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Saudi Arabia has deported almost 40,000 Pakistanis over the past four months, claiming that they could be involved in the commission of terrorist acts, Moheet.com reported on Friday.

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Published: 11/02/2017

Over 39,000 Pakistanis have been deported from Saudi Arabia in the last four months, the Saudi Gazette reported on Tuesday.

The deportations were attributed to visa violations, crime and security concerns linking the deportees to terrorist organisations, but come amid a background of migrant worker unrest that has plagued the kingdom over the past year.

Citing “informed security sources”, the Saudi Gazette said that a number of the Pakistanis deported were linked to the Daesh group or terrorist activities. Others were deported over crimes including drug trafficking, theft, forgery and physical assault.

News of the deportations follows intermittent reports of migrant worker protests over unpaid salaries, after the increasing strain on Saudi public finances since the downturn in oil prices over the past years.

Dozens of expatriate workers were flogged and jailed last month following public protests that spilled over into violence, which saw buses torched in Mecca after construction workers at major Saudi companies including the Binladin Group and Saudi Oger had their salaries unpaid.

Last year also saw the Philippines government seek assistance in rescuing Filipino workers left jobless after the downturn in the economy, as well as major lay-offs of Indian workers.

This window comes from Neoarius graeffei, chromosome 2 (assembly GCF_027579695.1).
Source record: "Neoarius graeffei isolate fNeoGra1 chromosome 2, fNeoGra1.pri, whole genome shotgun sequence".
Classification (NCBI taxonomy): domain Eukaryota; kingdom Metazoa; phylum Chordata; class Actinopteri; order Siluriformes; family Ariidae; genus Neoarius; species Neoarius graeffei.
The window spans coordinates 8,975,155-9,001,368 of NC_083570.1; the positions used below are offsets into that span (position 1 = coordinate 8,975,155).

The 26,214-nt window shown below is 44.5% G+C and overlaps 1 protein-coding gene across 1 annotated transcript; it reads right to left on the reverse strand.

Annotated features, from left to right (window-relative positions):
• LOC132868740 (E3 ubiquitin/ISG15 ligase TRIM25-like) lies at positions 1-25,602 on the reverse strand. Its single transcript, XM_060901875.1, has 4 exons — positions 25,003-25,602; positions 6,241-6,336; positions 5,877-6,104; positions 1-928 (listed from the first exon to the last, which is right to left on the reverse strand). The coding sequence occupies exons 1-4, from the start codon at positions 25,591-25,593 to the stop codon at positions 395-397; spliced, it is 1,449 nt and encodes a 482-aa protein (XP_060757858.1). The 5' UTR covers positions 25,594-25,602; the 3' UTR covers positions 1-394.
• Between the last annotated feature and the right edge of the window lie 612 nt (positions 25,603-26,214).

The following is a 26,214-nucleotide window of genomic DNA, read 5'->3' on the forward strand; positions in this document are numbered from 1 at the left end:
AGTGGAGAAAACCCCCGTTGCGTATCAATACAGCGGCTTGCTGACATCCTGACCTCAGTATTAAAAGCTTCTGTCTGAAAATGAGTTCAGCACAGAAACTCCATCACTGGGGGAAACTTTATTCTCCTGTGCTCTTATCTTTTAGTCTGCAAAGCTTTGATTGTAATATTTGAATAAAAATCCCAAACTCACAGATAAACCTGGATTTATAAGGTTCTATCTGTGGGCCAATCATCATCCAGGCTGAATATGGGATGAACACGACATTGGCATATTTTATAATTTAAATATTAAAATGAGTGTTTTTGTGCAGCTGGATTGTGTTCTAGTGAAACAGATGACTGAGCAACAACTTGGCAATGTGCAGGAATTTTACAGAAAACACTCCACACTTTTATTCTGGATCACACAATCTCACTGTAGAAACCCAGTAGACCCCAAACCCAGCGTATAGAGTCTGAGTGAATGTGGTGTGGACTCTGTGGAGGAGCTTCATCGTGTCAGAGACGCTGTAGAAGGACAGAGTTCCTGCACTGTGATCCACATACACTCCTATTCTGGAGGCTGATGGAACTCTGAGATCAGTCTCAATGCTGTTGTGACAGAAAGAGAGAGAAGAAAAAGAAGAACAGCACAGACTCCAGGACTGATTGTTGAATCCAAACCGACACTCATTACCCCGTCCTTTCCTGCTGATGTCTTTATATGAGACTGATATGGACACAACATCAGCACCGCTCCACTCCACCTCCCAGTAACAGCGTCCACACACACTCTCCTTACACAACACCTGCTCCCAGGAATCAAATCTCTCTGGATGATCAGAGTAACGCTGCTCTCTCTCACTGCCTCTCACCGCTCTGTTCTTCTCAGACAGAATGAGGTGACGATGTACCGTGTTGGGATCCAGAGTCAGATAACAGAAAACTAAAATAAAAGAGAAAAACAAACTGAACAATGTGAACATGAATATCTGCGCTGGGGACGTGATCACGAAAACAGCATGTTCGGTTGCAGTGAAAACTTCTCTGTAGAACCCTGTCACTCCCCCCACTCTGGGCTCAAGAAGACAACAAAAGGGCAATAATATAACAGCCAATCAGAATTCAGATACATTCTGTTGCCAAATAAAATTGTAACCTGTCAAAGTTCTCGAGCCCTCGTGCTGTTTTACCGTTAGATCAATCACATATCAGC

But the deportation of Pakistani workers has been driven primarily to security concerns, according to the New Arab, citing the Saudi Gazette.Saudi officials have called for a rigorous vetting process before allowing foreign workers into the kingdom.

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Abdullah Al-Sadoun, chairman of the security committee in the Saudi Arabian Shura Council, urged for tougher screening process of Pakistani nationals before they are allowed entry into the country.

“Pakistan itself is plagued with terrorism due to its close proximity with Afghanistan. The Taliban extremist movement was itself born in Pakistan,” he warned.

Al-Sadoun stressed that the religious and political beliefs of Pakistani nationals must be known to Saudi authorities before they are granted work or given entry into the kingdom.

“Pakistani citizens must undergo religious and political checks before entering Saudi Arabia,” said the Speaker of the Saudi Shura (Consultative) Council, Abdullah Al-Sa’doun. “Pakistan suffers from terrorism due to neighbouring Afghanistan.” The extremist Taliban movement was created in Pakistan, he added.

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